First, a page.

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Golden Rule Mini-Farm Garden Report: Autumn Comes to the Mini-Farm
by Rachel Britten
Golden Rule Mini-Farm Co-Field Coordinator

Image: Rachel before quinoa harvest

The Golden Rule Mini-Farm is an auxiliary teaching and research garden located near The Jeavons Center. The site has been in production for over twelve years and also provides housing and training for 2 to 4 of Ecology Action's interns.

This time of year, the garden is churning with change. The last of summer’s bounty is pulled from the ground, and preparations for winter begin. Fall’s last tomatoes are plucked from their hiding places deep in the retiring plants; a final cucumber is found on a yellowing vine; we pick a whole basket of eggplants and the final crop of potatoes, as one by one the beds are cleared. Leeks and Sunflowers

The first sign this season is coming is the harvest of quinoa and amaranth. Eventually millet, sorghum, and flour corn follow. In just a matter of weeks, the garden is transformed from a forest of tall summer crops to a blanket of new seedlings.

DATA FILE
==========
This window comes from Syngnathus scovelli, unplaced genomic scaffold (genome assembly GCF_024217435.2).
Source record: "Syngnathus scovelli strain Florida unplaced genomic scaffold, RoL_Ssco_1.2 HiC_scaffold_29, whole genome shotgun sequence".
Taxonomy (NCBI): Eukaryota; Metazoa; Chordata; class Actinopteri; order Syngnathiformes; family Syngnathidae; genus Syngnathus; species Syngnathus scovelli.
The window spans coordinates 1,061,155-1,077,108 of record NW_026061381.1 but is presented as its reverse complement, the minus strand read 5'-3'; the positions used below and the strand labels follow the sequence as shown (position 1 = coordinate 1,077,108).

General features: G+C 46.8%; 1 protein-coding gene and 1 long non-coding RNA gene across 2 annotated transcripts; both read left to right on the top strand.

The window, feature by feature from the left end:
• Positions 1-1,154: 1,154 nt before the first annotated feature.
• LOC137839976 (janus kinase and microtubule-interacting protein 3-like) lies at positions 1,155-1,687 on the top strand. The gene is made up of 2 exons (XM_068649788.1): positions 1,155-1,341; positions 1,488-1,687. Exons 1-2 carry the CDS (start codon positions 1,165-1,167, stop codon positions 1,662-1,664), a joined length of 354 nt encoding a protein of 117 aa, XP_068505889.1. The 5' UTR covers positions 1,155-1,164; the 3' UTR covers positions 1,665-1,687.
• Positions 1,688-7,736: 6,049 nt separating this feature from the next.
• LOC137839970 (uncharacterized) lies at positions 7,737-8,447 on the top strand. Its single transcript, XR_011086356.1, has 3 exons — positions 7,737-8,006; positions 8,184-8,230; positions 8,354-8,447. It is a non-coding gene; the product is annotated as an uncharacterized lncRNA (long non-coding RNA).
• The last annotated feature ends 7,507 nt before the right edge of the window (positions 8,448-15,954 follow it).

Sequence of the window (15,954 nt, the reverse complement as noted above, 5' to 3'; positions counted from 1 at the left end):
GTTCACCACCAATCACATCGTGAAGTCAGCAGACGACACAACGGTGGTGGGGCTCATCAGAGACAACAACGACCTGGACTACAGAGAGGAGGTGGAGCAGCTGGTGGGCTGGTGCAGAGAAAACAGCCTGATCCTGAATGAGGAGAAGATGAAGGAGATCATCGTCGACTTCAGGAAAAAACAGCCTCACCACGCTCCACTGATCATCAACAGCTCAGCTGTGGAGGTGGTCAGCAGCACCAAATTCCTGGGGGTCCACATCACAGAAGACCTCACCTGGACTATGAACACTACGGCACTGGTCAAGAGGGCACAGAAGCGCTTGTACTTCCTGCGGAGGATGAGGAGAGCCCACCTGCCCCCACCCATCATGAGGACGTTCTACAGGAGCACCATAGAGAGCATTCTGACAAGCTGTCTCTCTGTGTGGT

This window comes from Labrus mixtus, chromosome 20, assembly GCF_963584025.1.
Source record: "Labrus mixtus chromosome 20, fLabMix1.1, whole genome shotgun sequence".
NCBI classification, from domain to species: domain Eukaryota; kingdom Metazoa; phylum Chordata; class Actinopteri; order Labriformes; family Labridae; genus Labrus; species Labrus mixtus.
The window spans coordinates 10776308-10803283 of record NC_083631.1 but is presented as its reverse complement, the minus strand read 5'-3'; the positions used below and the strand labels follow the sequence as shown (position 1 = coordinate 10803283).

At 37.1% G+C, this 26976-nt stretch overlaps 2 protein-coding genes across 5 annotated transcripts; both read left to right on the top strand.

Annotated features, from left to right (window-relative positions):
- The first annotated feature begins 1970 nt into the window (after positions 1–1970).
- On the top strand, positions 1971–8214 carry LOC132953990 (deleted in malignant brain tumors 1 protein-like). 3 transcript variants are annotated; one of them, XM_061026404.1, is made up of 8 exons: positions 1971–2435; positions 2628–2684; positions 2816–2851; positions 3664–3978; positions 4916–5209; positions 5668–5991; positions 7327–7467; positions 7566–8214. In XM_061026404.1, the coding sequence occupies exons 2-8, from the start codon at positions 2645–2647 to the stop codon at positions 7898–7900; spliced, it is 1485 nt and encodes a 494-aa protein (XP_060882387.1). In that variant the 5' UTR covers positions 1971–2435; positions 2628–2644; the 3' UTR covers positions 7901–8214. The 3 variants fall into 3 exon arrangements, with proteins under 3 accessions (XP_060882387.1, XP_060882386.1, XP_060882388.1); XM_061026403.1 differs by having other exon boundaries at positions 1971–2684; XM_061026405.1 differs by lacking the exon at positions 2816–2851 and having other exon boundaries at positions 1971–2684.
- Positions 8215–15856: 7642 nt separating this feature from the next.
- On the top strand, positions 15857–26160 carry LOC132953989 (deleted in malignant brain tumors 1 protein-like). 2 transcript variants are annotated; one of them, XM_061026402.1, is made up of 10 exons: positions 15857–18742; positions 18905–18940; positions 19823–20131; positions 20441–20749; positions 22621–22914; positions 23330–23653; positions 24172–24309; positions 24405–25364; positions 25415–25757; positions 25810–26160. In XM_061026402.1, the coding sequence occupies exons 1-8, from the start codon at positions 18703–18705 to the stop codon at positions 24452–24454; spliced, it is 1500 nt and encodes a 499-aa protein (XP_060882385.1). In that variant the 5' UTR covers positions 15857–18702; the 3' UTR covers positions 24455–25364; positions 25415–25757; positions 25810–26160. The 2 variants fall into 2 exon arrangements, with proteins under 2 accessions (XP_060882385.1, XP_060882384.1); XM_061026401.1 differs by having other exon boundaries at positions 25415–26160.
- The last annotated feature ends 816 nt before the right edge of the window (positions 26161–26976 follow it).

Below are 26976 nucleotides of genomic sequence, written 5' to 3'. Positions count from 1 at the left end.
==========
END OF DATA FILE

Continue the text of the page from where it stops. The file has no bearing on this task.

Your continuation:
Quinoa and amaranth are replaced by winter grains—some we will allow to go to maturity, and others we will harvest early as immature crops for our compost piles in the spring. Winter grains must go in the ground early enough to establish themselves before the short, cold days of winter. In our climate, crops that come out last are replaced by fava beans, which tend to grow larger—and evade black aphid infestations longer—when planted later in the fall.

The vegetables we harvest are made into salads, to enjoy the last fresh eating of summer’s crops. At the Golden Rule Mini-Farm house, our winter diet will mainly be grains, potatoes, winter squash, and winter greens like cabbage and kale—plus anything we have managed to preserve in the rush of the summer season. When summer grains are harvested, they are carefully tied and hung in the barn to finish drying, safe from rodents. When the beds in the garden are tucked in for the winter and the rains come, we will head to the barn, using our extra time to thresh and winnow the grains of summer.

When you actually live and eat from the land, the harvest season takes on a deeper meaning. A full barn and pantry are reminders of a season well spent, with observations made and lessons learned. Harvest bounty is marked by that unique time of year when we can have the reward of our summer crops and winter storage crops at the same time. We delight in the feast, and we hope your gardens treated you as well this year.


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